I actually purchased this blood-splattered shirt in a 4T. I had no plans of doing much more to it after sewing it onto the shirt and cutting the excess off until my mom came up with the idea to use this paint, in black, around the outside of the belly badge. What was originally done in an attempt to hide flaws in the stitching led to my mom grabbing a bottle of the same paint in red and adding more depth to the blood splatter pattern. She also threw in a little brown for some extra color (“it’s old blood” is what she kept telling me).
Note: This paint takes at least 4 hours to dry, so make sure the costume’s in a spot where it can safely sit for a while before you do this.
I can’t share a product with you here. My mom found a little 3-ish foot tall skeleton decoration somewhere (Wal-Mart?) and surprised me with it.
Its arm was the perfect size to attach to the left arm of this costume (using fishing line). We made sure the elbow bent in the same spot Bee’s elbow bent at when she was wearing the outfit.
We actually cut a hole in the costume at the shoulder and put the bone through it to make it look a little more realistic. Then my mom covered it with this red and brown paint.
This was really easy. We cut out a patch of hair on the right leg and threw some of this paint on it. We felt like the legs were lacking decor, so we just added an injury to one of them.
The red heart on the back of the costume looked too cute. I had to change it. I colored it with a black fabric marker. You could still see a bit of red around it, but I thought it looked a lot better this way.
THE FINAL PRODUCT
I absolutely hated how “new” the costume still looked, even after all we did. Zombies aren’t clean, ya know?
I told my mom I wanted to dirty it up a bit. Maybe use actual dirt or something?
She came up with the idea to use this shoe polish. She went over the whole thing with brown first, then hit random spots with black (navy). I loved it!
* This Care Bear costume runs small.
Bee is small for her age (at least compared to other 2-year-olds I know) and it was a lot smaller than I expected. She barely fits in 2T pants and she bounces between a 2T & 3T shirt depending on brand (due to torso length, I don’t want her belly showing when she lifts her arms up). This costume just barely fit her.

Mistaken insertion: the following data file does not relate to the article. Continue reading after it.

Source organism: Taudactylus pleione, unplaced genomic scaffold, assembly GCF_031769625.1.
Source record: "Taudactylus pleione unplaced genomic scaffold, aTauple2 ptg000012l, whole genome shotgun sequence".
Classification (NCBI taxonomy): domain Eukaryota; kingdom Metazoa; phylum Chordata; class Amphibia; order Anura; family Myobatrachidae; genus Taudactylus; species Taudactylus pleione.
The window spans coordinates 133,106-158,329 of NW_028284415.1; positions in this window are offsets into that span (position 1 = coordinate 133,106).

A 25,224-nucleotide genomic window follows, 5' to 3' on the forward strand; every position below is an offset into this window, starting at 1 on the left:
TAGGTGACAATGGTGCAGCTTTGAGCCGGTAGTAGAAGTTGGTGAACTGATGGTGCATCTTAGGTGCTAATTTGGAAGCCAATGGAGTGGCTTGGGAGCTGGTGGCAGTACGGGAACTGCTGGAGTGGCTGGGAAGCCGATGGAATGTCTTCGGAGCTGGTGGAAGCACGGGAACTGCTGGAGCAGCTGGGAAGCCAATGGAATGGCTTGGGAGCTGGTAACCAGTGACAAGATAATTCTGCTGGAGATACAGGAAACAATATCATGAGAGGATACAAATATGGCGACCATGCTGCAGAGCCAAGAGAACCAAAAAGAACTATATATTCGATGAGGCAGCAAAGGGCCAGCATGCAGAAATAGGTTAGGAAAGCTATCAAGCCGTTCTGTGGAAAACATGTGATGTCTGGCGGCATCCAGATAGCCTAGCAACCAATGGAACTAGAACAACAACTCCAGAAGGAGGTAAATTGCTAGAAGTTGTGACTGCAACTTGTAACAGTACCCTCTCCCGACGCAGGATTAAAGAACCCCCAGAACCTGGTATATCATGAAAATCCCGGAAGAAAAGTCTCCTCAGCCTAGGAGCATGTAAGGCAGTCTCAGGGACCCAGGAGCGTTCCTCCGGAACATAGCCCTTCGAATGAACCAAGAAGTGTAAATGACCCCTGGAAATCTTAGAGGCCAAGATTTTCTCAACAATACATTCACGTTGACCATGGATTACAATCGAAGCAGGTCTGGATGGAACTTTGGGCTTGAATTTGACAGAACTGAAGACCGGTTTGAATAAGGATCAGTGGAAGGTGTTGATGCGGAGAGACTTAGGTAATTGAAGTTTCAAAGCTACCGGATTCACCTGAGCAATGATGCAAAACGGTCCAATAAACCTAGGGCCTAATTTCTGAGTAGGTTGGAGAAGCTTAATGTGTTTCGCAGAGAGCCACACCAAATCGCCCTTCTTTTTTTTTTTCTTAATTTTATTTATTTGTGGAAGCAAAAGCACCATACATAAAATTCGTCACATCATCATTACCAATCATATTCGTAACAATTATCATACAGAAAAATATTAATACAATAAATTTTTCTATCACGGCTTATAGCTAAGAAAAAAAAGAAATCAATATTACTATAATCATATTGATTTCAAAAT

* SAFETY PINS!
I took her trick-or-treating on Main Street before Hubby got off work and learned this the hard way. The zombie’s mouth makes the headpiece heavy on the front. I ended up using a safety pin to attach the back of the headpiece to the back of the costume and never had another problem with it.
I also needed to use a safety pin under her chin. The Velcro just wouldn’t stay attached. Maybe it’s because of how much we messed with the costume prior to her wearing it, maybe it’s just a bad Velcro job. Either way, I’d recommend keeping a safety pin on hand for that spot just in case.
* Get your kid used to the outfit.
Bee was terrified of the zombie’s mouth for a couple days. We actually let her play with it for a while before attaching it to the Care Bear. And by “for a while”, I mean about 2 weeks.
We would play with her toys and act like her dolls were talking to the mouth and hugging it. That made all the difference in the world.
It can be hard to dress your toddler up as something scary because, well, your toddler is probably scared of it.
Take the time to get them warmed up to it. Don’t tell them it’s scary. When they say it’s scary, correct them.
“No, it isn’t scary, Silly. It’s cute!” Then give it a hug or something. Worked wonders for our daughter.
Is your little one obsessed with Care Bears? Give this costume a try! Feel free to leave a comment or shoot me an email if you have any questions or need any help!